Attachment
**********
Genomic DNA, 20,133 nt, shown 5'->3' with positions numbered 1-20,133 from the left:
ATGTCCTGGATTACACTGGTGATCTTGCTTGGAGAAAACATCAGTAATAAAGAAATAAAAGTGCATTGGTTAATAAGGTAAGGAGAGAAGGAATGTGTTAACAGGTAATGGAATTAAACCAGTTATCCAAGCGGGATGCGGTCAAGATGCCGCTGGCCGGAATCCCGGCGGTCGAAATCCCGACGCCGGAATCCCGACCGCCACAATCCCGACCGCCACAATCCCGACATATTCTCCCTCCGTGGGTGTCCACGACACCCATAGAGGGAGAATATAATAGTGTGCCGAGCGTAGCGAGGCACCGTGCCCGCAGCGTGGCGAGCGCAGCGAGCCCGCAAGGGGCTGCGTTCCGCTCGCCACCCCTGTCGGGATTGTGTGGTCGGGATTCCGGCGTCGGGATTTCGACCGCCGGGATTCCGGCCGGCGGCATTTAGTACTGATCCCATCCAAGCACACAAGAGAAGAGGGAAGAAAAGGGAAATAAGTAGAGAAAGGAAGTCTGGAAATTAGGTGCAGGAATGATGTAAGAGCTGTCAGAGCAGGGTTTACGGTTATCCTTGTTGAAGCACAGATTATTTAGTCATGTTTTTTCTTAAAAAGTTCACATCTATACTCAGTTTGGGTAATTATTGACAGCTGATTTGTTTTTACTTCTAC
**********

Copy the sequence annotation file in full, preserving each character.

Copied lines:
Genomic DNA, 20,133 nt, shown 5'->3' with positions numbered 1-20,133 from the left:
ATGTCCTGGATTACACTGGTGATCTTGCTTGGAGAAAACATCAGTAATAAAGAAATAAAAGTGCATTGGTTAATAAGGTAAGGAGAGAAGGAATGTGTTAACAGGTAATGGAATTAAACCAGTTATCCAAGCGGGATGCGGTCAAGATGCCGCTGGCCGGAATCCCGGCGGTCGAAATCCCGACGCCGGAATCCCGACCGCCACAATCCCGACCGCCACAATCCCGACATATTCTCCCTCCGTGGGTGTCCACGACACCCATAGAGGGAGAATATAATAGTGTGCCGAGCGTAGCGAGGCACCGTGCCCGCAGCGTGGCGAGCGCAGCGAGCCCGCAAGGGGCTGCGTTCCGCTCGCCACCCCTGTCGGGATTGTGTGGTCGGGATTCCGGCGTCGGGATTTCGACCGCCGGGATTCCGGCCGGCGGCATTTAGTACTGATCCCATCCAAGCACACAAGAGAAGAGGGAAGAAAAGGGAAATAAGTAGAGAAAGGAAGTCTGGAAATTAGGTGCAGGAATGATGTAAGAGCTGTCAGAGCAGGGTTTACGGTTATCCTTGTTGAAGCACAGATTATTTAGTCATGTTTTTTCTTAAAAAGTTCACATCTATACTCAGTTTGGGTAATTATTGACAGCTGATTTGTTTTTACTTCTAC